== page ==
The vital force in business life is the honest desire to serve. Business, it is said, is the science of service. He profits most who serves best. At the very bottom of the wish to render service must be honesty of purpose, and, as I go along through life, I see more and more that honesty in word, thought, and work means success. It spells a life worth living and in business clean success.
Art and science create a balance to material life and enlarge the world of living experience. Art leads to a more profound concept of life, because art itself is a profound expression of feeling.
Moral philosophy is nothing else but the science of what is good and evil in the conversation and society of mankind. God and evil are names that signify our appetites and aversions, which in different tempers, customs and doctrines of men are different.
Mortifications have their reward in a state of consciousness that corresponds, on a lower level, to spiritual beatitude. The artist - and the philosopher and the man of science are also artists - knows the bliss of aesthetic contemplation, discovery and non-attached possession. The goods of the intellect, the emotions and the imagination are real goods; but they are not the final good, and when we treat them as ends in themselves, we fall into idolatry. Mortification of will, desire and action is not enough; there must also be mortification in the fields of knowing, thinking feeling and fancying.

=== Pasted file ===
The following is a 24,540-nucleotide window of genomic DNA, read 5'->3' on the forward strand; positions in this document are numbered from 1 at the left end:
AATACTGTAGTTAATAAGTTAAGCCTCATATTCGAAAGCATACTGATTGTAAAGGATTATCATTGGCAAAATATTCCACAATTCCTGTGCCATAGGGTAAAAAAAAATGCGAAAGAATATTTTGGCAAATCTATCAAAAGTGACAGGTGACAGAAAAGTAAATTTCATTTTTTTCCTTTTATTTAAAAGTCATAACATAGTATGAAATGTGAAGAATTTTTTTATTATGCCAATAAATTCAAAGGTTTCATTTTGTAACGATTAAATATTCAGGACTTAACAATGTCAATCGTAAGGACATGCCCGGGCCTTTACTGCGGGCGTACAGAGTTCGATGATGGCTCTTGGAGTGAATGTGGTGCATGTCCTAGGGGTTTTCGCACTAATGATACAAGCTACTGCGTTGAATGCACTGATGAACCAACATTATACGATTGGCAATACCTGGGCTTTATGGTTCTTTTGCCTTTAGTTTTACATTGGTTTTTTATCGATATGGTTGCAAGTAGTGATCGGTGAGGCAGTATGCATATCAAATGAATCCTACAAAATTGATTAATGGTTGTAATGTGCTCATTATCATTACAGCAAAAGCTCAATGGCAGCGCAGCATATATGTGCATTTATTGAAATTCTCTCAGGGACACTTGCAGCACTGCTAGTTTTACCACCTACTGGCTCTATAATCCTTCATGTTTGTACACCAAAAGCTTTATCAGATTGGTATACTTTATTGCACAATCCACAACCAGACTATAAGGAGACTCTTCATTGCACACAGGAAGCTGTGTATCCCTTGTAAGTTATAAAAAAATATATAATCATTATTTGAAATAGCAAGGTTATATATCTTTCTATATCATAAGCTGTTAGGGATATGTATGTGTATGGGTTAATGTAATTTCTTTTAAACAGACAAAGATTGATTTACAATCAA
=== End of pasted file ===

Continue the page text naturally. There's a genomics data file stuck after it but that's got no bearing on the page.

We may, if we like, by our reasonings unwind things to that black and jointless continuity of space and moving clouds of swarming atoms which science calls the only real world. But all the while the world we feel and live in will be that which our ancestors and we, by slowly cumulative strokes of choice, have extricated out of this, like sculptors, by simply rejecting certain portion of the given stuff. Other sculptors, other statues from the same stone! Other minds, other worlds from the same monotonous and inexpressive chaos! My world is but one in a million alike embedded, alike real to those who may abstract them.
Both the saint and the scientist must possess the same qualities in order to attain their ideals. But these qualities are selfless devotion, a meticulous love of truth, infinite patience, thoroughness, and a depth of mind which does not resent criticism. Without these qualities neither of the two can reach his goal. It is my firm belief that the goal which both science and religion reach by different routes is one and the same.